Comparing an 815 by 105 standard tyre with a 5.25 in. by 32 in. balloon, the former inflated to 45 lb. per sq. in. and the latter to 28 lb., the new tyre showed a 15 per cent. increase in road contact for a 25 per cent. increase in diameter, the same axle weight being applied in each case. The length of contact at the same time increased by 20 per cent. As regards comfort of riding. Mr. Macbeth makes use of the term “absorbability” to describe the capacity of a tyre to “swallow” an obstacle, and for the two examples quoted the balloon tyre showed an increase of 50 per cent, in absorbability. Increased absorbability again was claimed to result in increased freedom from puncture or burst. As  regards the adverse criticism, the heaviness of the steering was acknowledged, but it applied chiefly to existing cars which were converted to the new tyres and not to those designed to use them from the drawing-board. In the matter of horse-power absorption, too, it appears to have been agreed that there was a 4 or 5 per cent. difference against the larger section, but the average speed upon the give and take roads of the early ‘twenties rose appreciably, due to the far greater absorbability.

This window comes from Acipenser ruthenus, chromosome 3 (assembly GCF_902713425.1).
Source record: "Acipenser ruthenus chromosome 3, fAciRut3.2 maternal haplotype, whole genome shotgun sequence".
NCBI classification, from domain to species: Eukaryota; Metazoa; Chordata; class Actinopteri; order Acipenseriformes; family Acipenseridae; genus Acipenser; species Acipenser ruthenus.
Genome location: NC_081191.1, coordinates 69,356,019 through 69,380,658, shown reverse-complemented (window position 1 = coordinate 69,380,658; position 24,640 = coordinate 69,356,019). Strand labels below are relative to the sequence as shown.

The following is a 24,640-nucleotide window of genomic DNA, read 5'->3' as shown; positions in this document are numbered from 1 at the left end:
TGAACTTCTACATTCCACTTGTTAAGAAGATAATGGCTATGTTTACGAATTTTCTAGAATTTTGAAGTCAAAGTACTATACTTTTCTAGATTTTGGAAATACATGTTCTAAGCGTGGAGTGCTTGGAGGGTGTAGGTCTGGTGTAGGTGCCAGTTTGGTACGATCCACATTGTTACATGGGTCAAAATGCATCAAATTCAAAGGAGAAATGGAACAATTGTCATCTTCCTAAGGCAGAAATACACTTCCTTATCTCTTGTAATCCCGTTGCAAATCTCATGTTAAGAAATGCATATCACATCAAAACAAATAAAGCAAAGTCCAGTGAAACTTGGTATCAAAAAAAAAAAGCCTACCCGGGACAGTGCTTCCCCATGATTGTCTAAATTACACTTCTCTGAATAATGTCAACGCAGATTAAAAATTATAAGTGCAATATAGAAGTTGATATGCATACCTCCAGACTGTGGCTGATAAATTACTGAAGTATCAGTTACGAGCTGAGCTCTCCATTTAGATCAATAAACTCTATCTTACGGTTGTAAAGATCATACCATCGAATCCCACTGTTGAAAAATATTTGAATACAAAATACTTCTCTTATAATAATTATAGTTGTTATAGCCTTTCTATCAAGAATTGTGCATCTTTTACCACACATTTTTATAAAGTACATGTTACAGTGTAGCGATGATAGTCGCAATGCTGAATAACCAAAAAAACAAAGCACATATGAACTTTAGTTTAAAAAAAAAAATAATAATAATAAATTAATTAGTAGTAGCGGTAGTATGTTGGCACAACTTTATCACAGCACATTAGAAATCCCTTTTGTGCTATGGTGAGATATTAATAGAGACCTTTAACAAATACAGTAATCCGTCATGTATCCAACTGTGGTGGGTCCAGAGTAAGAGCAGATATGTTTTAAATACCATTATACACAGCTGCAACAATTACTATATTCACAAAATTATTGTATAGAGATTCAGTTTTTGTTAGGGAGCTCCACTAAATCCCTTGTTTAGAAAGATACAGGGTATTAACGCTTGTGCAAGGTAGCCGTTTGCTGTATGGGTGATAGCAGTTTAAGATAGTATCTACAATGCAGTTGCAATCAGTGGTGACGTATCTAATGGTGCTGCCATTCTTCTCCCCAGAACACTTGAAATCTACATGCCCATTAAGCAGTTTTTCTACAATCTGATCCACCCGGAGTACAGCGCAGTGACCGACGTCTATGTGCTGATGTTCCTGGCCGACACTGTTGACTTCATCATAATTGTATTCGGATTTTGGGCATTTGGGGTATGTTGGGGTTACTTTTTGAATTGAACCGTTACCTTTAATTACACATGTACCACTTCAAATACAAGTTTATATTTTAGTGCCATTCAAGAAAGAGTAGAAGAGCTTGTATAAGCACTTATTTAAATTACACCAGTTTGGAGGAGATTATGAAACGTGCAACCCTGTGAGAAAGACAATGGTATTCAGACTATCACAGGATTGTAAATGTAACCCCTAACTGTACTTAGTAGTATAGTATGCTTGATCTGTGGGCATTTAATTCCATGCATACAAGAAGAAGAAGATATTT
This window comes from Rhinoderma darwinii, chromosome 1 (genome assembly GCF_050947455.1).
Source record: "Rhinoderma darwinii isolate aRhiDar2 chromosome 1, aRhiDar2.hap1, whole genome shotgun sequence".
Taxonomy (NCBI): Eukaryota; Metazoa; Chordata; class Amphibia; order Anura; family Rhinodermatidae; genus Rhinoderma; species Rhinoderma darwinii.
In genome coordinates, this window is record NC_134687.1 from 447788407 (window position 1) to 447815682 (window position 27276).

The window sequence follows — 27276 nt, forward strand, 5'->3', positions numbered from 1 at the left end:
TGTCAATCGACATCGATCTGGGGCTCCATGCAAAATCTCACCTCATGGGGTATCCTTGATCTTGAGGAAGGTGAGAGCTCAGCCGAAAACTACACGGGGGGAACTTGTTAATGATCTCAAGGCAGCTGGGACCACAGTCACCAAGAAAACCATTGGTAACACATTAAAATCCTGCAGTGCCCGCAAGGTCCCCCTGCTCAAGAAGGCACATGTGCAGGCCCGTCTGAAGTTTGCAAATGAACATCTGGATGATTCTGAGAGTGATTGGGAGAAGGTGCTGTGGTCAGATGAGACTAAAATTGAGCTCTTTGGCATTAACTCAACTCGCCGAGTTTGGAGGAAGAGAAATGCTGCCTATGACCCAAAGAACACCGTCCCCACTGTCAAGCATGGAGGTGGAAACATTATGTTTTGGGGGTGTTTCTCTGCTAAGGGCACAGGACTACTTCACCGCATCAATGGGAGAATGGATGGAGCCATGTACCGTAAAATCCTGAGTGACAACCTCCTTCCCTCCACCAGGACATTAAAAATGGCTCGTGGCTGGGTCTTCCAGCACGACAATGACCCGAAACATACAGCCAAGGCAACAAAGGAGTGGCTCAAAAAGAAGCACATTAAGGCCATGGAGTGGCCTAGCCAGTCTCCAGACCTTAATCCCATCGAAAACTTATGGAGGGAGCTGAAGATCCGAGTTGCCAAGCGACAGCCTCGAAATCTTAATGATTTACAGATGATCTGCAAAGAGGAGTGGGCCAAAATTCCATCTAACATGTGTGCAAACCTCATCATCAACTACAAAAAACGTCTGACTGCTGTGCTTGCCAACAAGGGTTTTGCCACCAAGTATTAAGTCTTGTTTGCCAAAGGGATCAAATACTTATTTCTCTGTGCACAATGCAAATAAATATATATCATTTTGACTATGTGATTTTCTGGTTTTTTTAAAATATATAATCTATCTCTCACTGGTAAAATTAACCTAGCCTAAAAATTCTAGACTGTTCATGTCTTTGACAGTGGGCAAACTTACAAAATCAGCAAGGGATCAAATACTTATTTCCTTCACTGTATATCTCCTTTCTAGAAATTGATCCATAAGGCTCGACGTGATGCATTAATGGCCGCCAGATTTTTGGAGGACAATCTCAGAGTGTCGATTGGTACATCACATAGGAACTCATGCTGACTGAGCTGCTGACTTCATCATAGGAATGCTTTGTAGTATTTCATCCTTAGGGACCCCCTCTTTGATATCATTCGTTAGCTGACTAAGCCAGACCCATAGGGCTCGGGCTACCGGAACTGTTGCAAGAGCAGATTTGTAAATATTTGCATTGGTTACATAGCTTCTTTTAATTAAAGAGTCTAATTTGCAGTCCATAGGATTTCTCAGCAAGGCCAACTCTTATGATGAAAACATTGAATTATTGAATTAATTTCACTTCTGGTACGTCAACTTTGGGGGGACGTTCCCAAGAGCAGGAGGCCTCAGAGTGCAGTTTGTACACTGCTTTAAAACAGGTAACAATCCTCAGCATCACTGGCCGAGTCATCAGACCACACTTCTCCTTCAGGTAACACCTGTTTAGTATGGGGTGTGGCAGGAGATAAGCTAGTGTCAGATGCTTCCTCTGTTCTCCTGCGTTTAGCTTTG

The real trouble was, of course, that it had become essential at this stage for the tyre manufacturer and the chassis designer to work together. No longer could the tyre be thought of as a mere afterthought, it had to be viewed as an integral part of the basic design of the motor car. By 1939 this had, in fact, become fully appreciated, and words like “oversteer” and “slip angle  began to be freely heard in the land. Even immediately after 1924 the new tyre had very far-reaching effects upon the motor car as a whole. Bodywork noises at once dropped appreciably, shock-absorber design became much more important than it had been, more braking power could be dealt with and steering layouts had to he overhauled so far as ratio and alignments were concerned. Needless to add, while all this progress continued, the average motorist, as always, demanded more and more from his tyres and gave them less and less attention, and this set the tyre people further headaches. In the old days they could at least rely upon owners tending towards obeying the rules, especially as they had paid a great deal of money for their covers and tubes, but now that the price had dropped and competition was very keen, the “user neglect” problem re-presented itself. All this may seem a commonplace, but consider the problem from the tyre designer’s point of view as he approached his board in say, 1929. W.H. Paull made this point clearly before the Institute.